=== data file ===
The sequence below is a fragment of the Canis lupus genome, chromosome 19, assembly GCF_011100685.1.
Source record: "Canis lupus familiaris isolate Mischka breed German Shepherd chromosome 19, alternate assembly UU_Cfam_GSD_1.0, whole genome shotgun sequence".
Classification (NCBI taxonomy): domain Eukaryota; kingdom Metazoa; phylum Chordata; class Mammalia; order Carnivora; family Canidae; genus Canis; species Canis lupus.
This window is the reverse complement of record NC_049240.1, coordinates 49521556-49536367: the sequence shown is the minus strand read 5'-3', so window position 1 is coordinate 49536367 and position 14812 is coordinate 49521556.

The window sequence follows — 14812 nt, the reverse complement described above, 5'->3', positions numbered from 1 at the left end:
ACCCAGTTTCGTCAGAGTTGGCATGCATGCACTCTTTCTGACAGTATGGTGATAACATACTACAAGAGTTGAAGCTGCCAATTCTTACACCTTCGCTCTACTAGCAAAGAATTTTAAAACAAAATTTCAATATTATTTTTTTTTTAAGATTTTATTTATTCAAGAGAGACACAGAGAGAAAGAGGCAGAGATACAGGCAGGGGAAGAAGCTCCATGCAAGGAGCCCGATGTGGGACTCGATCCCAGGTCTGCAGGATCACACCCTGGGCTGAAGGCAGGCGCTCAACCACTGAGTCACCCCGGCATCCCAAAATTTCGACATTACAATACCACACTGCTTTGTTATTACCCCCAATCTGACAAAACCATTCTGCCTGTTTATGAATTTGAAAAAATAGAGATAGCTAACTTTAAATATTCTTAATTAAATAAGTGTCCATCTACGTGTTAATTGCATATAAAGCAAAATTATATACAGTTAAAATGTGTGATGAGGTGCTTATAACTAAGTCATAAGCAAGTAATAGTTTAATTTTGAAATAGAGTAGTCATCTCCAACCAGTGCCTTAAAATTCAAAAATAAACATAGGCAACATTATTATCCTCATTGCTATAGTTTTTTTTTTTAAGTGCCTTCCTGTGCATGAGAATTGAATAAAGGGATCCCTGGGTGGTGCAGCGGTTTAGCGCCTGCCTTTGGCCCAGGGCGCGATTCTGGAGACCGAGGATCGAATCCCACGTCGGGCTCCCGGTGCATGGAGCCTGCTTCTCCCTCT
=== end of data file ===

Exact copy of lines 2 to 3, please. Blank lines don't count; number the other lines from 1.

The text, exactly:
Source record: "Canis lupus familiaris isolate Mischka breed German Shepherd chromosome 19, alternate assembly UU_Cfam_GSD_1.0, whole genome shotgun sequence".
Classification (NCBI taxonomy): domain Eukaryota; kingdom Metazoa; phylum Chordata; class Mammalia; order Carnivora; family Canidae; genus Canis; species Canis lupus.